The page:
An early sunrise greeted us as we showered and pulled up to head into Canada. Crossing over the bridge at Sault Saint Marie (oh and it’s Soo, not salt), we looked down on the locks, the rapids and the power canals. And then we were at the border crossing, handing over our passports. A few questions about where we were headed, firearms and did we have alcohol (yes, just two bottles) and we were waved through. Wow a lot easier than we thought. Shoulda bought that Kentucky Bourbon after all.
The day was a long drive across the upper shore of Lake Huron and the North Channel, but the scenery was spectacular. There is so much water: ponds, lakes, rivers, streams, bogs all of which look like they would be perfect for wildlife, especially moose. We even saw several moose crossing signs, but alas no moose. Plenty of beaver lodges though. We are also seeing the first signs of fall color among the spruces, firs, aspens and birch. Just some pops of color among the dark evergreens and white trunks.
The first part of the drive had small towns and farmland. We saw some more sandhill cranes in the cornfields and plenty of geese. One flock might have had some snow geese mixed in. In some of the farming areas we saw horse and buggy warning signs and we weren’t sure why until we passed a horse and carriage trotting along the wide shoulder. Neither of us knew if there were Quakers or Mennonites locally, but it seems so. As we got closer to our destination, Samuel de Champlain Provincial Park, the terrain was more rocky, with outcrops along the road covered in reindeer moss and spruce. Canadians must love stacking rocks, as there were many rock cairns (or totems or hoodoos) on the outcroppings. Some were rather artistic creations, one even had a yellow cape.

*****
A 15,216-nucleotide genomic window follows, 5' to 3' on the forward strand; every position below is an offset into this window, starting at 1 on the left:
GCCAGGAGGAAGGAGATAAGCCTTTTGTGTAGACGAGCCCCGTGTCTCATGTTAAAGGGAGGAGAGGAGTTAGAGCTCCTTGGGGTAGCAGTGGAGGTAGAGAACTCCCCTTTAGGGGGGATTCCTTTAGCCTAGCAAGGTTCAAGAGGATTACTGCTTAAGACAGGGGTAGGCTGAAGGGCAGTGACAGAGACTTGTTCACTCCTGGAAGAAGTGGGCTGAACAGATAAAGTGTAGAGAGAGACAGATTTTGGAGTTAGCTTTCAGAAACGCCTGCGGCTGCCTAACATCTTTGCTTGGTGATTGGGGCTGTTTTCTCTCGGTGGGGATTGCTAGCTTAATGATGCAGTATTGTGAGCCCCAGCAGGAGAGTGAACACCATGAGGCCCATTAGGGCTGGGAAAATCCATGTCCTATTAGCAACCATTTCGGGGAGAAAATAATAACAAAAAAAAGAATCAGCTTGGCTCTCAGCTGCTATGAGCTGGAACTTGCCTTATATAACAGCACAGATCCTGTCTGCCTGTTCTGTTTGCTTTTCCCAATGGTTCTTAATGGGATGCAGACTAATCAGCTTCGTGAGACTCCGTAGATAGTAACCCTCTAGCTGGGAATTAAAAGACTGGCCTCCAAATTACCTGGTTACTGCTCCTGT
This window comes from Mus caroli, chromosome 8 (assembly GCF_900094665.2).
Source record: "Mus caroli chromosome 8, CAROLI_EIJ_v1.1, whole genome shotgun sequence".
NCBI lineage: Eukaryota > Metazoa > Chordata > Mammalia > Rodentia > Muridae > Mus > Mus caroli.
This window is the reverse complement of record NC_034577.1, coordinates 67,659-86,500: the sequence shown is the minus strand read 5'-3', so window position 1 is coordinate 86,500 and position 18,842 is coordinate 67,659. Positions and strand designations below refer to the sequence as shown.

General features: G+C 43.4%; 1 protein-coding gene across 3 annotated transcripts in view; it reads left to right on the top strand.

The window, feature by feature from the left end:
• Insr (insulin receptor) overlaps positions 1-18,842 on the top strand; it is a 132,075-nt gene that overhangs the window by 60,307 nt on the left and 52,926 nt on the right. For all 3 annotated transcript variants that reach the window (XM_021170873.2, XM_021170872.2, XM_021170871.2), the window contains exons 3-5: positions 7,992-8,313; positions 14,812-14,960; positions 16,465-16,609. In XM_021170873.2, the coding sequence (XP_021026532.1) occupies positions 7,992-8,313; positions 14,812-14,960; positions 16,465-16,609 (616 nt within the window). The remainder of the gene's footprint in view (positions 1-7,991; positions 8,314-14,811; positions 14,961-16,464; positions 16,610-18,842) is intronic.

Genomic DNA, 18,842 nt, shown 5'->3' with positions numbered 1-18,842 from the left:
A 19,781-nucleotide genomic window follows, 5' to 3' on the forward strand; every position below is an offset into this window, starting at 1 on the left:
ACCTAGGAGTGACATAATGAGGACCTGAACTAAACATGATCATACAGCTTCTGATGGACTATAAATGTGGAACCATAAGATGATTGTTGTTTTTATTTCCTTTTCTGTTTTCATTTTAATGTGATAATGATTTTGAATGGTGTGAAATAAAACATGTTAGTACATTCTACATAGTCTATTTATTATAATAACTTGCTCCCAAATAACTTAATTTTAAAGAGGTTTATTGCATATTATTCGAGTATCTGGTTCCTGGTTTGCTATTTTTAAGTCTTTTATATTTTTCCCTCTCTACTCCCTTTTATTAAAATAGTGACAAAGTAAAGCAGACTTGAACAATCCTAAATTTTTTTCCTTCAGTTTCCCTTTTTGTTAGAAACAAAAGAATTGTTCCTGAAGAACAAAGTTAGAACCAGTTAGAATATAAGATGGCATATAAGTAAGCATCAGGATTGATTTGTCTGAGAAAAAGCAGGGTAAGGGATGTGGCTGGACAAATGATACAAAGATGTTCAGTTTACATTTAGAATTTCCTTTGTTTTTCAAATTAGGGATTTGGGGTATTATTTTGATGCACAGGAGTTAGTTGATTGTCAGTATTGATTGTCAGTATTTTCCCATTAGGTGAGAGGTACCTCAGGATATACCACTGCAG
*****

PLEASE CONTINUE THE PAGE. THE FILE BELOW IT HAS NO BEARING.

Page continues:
The campground was a very nice wooded spot, but the entrance road was way too bumpy – we were pitching left and right and up and down and… well everything seemed to be rattling. Our site was just across from a stream that ran from a nice lake to the Matawa River, with a nice overlook down 50 feet or so to the water. Once settled in and after a walk with Kodi to find bear or moose (no luck) we sat with our drinks at a table on the edge of the stream. As we reviewed the day’s travel, we watched several mergansers swimming along. It was really cool.
Of course it rained again overnight and the fabric footstools we left outside to dry (from our plumbing adventure) got soaked once again. But since it was a pull-through site we didn’t have to disconnect the car and it was easy to leave in the moring for our final leg to Ottawa. The road we travel goes along the Mattawa River, the northern border of Ontario. Lots of water again, ponds, lakes, the river, bogs, several beaver lodges, but no wildlife. It was an easier day of driving and we got to Wesley Clover Campground, just outside Ottawa and right off the interstate just after noon. Disconnected the car and set up in camp.
One fun thing in camp are these oversized picnic tables with carved animals on the ends. It seems that Kodi was quite taken with one.
Jackie discovered (somewhere along the trip in Ohio) that Bernat yarn had come out with special color blends for Christmas, but would only be available in Wal-Marts in Canada. Well isn’t that lucky for us? So a mission, once we got into Canada, was to find a Wal-Mart and get that yarn. Of course no stores until Ottawa, so once here we hopped in the car to get to a Wal-Mart close by. Alas, all out. Ah well, guess we will do the brew tour instead.
Three breweries within 4 miles (er kilometers), so we sampled a little at each. Covered Bridge brewing had a nice raspberry wheat; Big Rig was a very cool set-up and pretty big, with a delicious pumpkin porter, grapefruit shandy and a porter Jackie liked. Last stop was Small Pony Barrelworks. All they brewed was barrel-aged sours, so Jackie was kinda out of luck, but I loved it. Sampled all sorts of blueberry, raspberry, sour cherry, elderberry, hibiscus sours, each with a different color and flavor. What fun.
Back in camp now, after grilling a nice dinner of boneless chops and brussel sprouts. Our footstools finally dried so I put them away – which was a good thing because it is now raining once again as I write this blog. Ah well, at least it really hasn’t rained in the afternoons when we arrive at destinations. Tomorrow is a full day in Ottawa seeing the city and then we pick up and head east just a bit to stay outside Montreal. Looking forward to a nice Saturday in Ottawa.
Check back as we post more pictures and stories of our trek to Maine. Thanks for following along so far.